- Capital rules could make Abbey Life costlier for bank to own
- Unit could fetch as much as 3 billion pounds, person says
Deutsche Bank AG, Germany’s largest bank, is considering the sale of a unit that helps pension funds protect themselves against the risk of their members living longer than expected, according to people familiar with the discussions.
No decision has been taken on the potential sale of the Abbey Life unit, said the people, who spoke on condition of anonymity because the matter is private. The Bournemouth, U.K.-based business may fetch as much as 3 billion pounds ($4.6 billion), one person said.
Anke Hallmann, a spokeswoman for Frankfurt-based Deutsche Bank, declined to comment.
Deutsche Bank is waiting to hear how much capital the European Central Bank will require lenders to hold against risk from their insurance units, said one of the people. Regulators are requiring banks and insurers to build larger buffers to help them weather losses and avoid a repeat of the financial crisis of 2008, in which taxpayers had to step in to their rescue.
“It looks like it is going to be pretty capital-intensive to hold a stake like this, so it makes sense” to consider a sale, Christian Hamann, an analyst at Hamburger Sparkasse, who has a neutral recommendation on the stock, said by phone on Monday. “Theoretically, quite a few people would be interested in this.”
Hamann listed reinsurers Hannover Re and Swiss Re as well as Paris-based Scor SE and private equity firms as companies that might consider a purchase.
In a transaction involving a business similar to Abbey Life, Swiss Re agreed last month to acquire Guardian Holdings Europe Ltd. from buyout firm Cinven for 1.6 billion pounds to increase its portfolio of U.K. life-insurance policies.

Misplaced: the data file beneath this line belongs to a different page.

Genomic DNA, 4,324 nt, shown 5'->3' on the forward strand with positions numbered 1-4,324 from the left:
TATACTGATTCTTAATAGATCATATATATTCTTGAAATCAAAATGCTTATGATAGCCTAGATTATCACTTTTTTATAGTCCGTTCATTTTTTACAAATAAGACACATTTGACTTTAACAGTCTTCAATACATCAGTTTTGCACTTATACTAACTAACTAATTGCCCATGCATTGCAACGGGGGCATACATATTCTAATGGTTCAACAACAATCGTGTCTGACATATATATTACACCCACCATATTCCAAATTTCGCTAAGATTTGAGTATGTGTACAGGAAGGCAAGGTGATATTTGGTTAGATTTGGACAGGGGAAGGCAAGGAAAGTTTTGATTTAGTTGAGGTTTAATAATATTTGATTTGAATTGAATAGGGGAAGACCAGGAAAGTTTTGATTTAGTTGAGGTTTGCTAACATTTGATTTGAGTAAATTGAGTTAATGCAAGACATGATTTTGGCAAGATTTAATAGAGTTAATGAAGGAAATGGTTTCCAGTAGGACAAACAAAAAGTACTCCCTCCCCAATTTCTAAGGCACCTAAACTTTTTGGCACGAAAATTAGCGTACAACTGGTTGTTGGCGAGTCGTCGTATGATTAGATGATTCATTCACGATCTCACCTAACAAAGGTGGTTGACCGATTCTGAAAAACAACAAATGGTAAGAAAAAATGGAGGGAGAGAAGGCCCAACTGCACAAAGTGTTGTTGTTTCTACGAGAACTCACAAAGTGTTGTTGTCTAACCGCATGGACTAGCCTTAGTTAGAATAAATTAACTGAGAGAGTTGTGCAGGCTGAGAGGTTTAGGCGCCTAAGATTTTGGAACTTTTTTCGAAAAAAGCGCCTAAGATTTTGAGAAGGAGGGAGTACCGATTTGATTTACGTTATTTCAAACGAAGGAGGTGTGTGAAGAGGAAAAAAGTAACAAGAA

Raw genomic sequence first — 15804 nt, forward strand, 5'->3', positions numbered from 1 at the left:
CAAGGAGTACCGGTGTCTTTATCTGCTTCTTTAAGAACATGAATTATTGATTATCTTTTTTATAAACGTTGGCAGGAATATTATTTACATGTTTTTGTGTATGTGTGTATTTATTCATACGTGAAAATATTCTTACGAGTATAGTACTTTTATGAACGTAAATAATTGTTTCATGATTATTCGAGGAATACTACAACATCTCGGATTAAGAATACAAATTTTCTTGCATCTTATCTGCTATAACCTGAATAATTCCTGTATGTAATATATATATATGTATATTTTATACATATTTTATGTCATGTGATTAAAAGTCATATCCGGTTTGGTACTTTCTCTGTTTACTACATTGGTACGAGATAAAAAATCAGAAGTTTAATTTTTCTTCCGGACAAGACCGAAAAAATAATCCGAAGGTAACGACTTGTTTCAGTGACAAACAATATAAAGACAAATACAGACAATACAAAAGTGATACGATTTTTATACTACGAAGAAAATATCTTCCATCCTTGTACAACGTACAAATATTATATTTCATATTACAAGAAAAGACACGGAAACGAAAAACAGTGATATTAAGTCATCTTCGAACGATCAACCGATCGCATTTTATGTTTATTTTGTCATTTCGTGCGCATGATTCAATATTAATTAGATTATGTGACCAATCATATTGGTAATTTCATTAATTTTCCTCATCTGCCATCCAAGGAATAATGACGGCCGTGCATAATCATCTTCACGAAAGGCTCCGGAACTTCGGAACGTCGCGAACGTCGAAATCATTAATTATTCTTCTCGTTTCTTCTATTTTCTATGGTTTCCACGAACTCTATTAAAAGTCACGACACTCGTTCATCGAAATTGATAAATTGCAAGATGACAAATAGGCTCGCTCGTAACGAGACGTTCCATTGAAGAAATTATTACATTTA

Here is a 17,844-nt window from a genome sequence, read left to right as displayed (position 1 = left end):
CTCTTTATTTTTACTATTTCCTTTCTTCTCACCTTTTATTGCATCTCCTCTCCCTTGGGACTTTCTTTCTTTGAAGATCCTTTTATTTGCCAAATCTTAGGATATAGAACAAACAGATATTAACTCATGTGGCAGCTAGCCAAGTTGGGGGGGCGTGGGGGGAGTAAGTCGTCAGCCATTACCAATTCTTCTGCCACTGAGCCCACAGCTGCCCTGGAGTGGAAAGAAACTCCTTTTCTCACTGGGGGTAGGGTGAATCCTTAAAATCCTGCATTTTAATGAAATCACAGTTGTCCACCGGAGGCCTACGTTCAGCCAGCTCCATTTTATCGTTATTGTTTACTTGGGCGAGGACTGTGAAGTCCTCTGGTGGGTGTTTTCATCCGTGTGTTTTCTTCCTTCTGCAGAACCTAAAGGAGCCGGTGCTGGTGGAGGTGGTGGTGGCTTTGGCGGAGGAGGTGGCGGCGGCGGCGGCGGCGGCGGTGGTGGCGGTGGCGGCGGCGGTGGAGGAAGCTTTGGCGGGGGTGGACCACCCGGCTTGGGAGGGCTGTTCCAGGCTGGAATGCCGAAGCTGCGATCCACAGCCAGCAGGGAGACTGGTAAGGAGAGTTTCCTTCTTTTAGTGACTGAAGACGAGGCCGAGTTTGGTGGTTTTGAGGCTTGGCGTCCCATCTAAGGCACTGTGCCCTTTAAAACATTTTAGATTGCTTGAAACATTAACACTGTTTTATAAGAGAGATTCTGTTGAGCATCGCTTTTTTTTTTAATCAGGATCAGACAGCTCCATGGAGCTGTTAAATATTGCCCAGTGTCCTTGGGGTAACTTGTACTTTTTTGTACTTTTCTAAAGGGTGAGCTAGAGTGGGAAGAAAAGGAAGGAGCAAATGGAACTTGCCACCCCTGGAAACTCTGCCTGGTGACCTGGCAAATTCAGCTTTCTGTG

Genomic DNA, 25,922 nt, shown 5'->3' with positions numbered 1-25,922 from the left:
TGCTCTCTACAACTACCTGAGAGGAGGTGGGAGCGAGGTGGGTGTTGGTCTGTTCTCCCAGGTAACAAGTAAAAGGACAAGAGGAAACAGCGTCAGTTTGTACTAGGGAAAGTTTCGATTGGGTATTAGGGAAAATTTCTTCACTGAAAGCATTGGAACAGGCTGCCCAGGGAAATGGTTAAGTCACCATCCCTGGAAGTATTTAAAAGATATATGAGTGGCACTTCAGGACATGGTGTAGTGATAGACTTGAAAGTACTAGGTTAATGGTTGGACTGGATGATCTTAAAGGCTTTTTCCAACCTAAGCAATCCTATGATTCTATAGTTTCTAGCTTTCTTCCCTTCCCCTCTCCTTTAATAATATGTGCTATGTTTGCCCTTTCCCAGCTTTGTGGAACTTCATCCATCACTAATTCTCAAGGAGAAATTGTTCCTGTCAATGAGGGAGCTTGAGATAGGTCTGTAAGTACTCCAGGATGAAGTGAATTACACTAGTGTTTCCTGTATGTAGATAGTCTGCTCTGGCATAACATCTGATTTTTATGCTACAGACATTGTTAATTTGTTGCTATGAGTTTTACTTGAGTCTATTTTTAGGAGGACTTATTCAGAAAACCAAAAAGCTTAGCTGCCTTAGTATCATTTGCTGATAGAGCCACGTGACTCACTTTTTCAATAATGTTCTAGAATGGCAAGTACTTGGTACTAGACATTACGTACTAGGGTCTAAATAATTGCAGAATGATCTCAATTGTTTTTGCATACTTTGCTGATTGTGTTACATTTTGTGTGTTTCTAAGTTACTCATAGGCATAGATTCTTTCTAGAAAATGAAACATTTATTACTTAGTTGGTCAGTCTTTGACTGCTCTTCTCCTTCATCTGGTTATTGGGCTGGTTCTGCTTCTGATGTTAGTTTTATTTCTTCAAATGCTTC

Phoenix Group Holdings Plc, a London-based company that had held talks to buy Guardian, may be interested in bidding if Abbey Life is put up for sale, said a person familiar, who asked not to be identified. A spokeswoman for Phoenix declined to comment.
“We feel that there are more sellers than buyers in the market,” said Ming Zhu, an insurance analyst at Canaccord Genuity Corp. in London. Companies like “Phoenix are in quite a good position. Doing a deal is the only thing left on their agenda to do to meet all of their targets.”
Deutsche Bank has sought to grow in asset management, where Abbey Life is held, as a counterweight to counter declining profitability in investment banking, the company’s largest division. Co-Chief Executive Officer John Cryan on Oct. 29 will present details of the lender’s strategic review which will see the firm exit some countries, sell a consumer banking unit and shrink trading activities to bolster returns.
Deutsche Bank said on Oct. 7 that it will probably post a third-quarter loss of 6.2 billion euros ($7.04 billion), the largest three-month loss in at least a decade, because of writedowns and legal costs. The bank said it may eliminate the annual dividend, which it has paid at least since 1957.
A growing number of investment banks have sought to scale back insurance operations as Wall Street copes with low interest rates and increased government oversight. Goldman Sachs Group Inc. announced in May 2013 that it had sold most of Global Atlantic Financial Group, a reinsurance business, to institutions and high-net worth clients. Citigroup Inc., which has been divesting businesses and pulling back in some regions to sharpen its strategy, took steps early this year toward selling its Prime Reinsurance Co. subsidiary, people familiar with that process said in April.
Abbey Life is an insurer in run off, meaning it is closed to new retail business. Deutsche Bank acquired the company from what is now called Lloyds Banking Group Plc for 977 million pounds in 2007.
Abbey Life insured 2 billion pounds of pension liabilities for Scottish Power, a unit of Spain’s Iberdrola SA in February. That longevity swap, structured as an insurance policy, hedges against rising costs of pensioners living longer than expected, the utility said at the time.
Deutsche Bank transferred Abbey Life from its investment bank in 2012 after naming Michele Faissola head of the asset and wealth management business. That unit is the only one of the company’s four operating divisions which has not had to scrap profit forecasts made in 2012.
“Abbey Life was kind of exotic within the asset management unit and while it delivers stable earnings, I’m not sure it necessarily fits in with where the company wants to take the business,” said Hamann. “Asset management is still a work in progress and the market isn’t quite sure yet whether the couple of positive quarters we have seen are indeed sustainable.”